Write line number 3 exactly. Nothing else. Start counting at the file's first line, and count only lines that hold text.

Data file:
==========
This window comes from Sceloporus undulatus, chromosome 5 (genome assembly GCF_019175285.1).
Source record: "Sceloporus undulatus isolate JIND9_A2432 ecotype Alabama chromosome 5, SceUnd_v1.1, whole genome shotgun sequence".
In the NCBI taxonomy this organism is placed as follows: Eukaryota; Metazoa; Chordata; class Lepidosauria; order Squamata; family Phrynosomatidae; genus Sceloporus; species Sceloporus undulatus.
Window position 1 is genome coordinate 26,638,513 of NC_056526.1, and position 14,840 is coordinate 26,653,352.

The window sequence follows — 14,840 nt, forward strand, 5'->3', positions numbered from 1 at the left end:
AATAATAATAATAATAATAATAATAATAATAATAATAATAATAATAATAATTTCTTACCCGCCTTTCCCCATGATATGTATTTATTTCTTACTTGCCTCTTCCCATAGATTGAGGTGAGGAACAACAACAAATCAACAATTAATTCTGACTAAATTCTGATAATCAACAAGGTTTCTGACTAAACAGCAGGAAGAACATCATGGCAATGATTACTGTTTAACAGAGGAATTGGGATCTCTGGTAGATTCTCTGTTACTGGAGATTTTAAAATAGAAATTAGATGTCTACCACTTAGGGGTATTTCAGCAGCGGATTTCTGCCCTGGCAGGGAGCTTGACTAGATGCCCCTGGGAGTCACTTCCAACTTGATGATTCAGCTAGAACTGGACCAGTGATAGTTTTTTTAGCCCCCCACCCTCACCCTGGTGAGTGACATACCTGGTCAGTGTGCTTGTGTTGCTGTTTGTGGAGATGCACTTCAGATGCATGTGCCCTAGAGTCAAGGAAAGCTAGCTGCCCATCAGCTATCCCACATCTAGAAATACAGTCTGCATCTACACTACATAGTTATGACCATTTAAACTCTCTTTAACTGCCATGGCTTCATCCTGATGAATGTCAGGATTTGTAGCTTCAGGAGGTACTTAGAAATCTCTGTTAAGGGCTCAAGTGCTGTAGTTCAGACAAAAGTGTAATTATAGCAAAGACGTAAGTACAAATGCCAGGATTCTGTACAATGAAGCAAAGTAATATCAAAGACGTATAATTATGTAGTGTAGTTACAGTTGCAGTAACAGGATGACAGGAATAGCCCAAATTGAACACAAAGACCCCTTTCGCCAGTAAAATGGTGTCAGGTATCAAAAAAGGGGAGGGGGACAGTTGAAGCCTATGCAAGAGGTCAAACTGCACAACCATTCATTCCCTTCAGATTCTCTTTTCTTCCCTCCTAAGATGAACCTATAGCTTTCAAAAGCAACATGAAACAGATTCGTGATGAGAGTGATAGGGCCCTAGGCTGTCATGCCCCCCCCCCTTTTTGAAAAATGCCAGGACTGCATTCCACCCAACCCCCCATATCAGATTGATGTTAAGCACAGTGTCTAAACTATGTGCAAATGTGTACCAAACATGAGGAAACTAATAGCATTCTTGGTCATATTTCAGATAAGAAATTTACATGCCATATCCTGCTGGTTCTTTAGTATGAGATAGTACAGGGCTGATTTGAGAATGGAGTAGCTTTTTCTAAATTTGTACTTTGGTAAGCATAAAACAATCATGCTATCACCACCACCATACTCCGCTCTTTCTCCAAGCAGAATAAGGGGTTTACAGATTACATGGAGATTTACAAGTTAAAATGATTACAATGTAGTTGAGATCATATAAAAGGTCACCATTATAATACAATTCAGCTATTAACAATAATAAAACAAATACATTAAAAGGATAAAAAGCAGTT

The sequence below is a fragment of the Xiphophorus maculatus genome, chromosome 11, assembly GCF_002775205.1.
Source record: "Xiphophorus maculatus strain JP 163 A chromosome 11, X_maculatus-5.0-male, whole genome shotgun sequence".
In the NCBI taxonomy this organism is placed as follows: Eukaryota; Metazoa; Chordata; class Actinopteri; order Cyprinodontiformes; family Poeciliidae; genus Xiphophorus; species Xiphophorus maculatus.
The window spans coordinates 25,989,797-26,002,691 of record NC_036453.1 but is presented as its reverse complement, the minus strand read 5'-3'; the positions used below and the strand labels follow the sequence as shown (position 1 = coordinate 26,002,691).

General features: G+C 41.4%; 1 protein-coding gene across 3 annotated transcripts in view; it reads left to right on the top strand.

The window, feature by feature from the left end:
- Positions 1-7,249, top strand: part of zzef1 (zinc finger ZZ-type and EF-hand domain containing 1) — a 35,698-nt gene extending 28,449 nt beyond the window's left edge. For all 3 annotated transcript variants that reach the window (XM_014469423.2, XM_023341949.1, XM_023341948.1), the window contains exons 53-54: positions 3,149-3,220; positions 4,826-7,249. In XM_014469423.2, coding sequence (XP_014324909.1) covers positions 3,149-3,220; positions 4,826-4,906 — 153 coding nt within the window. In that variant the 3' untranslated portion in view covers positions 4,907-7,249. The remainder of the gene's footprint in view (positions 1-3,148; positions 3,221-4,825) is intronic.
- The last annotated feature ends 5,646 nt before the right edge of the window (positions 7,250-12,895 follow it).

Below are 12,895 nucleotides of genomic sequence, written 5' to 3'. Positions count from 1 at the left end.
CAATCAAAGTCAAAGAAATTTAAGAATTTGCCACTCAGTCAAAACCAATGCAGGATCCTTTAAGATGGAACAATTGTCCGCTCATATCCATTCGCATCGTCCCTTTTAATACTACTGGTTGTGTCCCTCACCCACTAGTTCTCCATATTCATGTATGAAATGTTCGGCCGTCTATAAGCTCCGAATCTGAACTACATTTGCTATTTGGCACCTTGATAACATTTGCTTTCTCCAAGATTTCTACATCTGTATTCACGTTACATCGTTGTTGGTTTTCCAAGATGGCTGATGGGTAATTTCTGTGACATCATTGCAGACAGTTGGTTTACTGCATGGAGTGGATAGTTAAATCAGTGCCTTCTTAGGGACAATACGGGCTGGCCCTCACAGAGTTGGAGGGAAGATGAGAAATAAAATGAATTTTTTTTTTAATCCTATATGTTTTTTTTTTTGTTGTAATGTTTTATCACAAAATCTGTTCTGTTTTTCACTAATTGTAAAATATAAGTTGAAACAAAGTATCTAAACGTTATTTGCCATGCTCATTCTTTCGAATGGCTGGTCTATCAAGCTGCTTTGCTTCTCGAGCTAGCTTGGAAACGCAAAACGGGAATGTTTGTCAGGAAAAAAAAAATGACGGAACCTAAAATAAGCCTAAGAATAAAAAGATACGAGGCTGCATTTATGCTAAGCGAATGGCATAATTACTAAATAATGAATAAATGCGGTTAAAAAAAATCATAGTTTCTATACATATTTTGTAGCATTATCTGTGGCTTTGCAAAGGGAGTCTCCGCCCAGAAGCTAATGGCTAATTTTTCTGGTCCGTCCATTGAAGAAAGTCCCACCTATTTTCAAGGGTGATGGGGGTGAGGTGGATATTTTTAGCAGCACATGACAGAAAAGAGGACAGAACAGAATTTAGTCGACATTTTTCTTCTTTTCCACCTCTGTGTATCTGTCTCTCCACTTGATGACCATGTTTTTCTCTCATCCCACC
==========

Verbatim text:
In the NCBI taxonomy this organism is placed as follows: Eukaryota; Metazoa; Chordata; class Lepidosauria; order Squamata; family Phrynosomatidae; genus Sceloporus; species Sceloporus undulatus.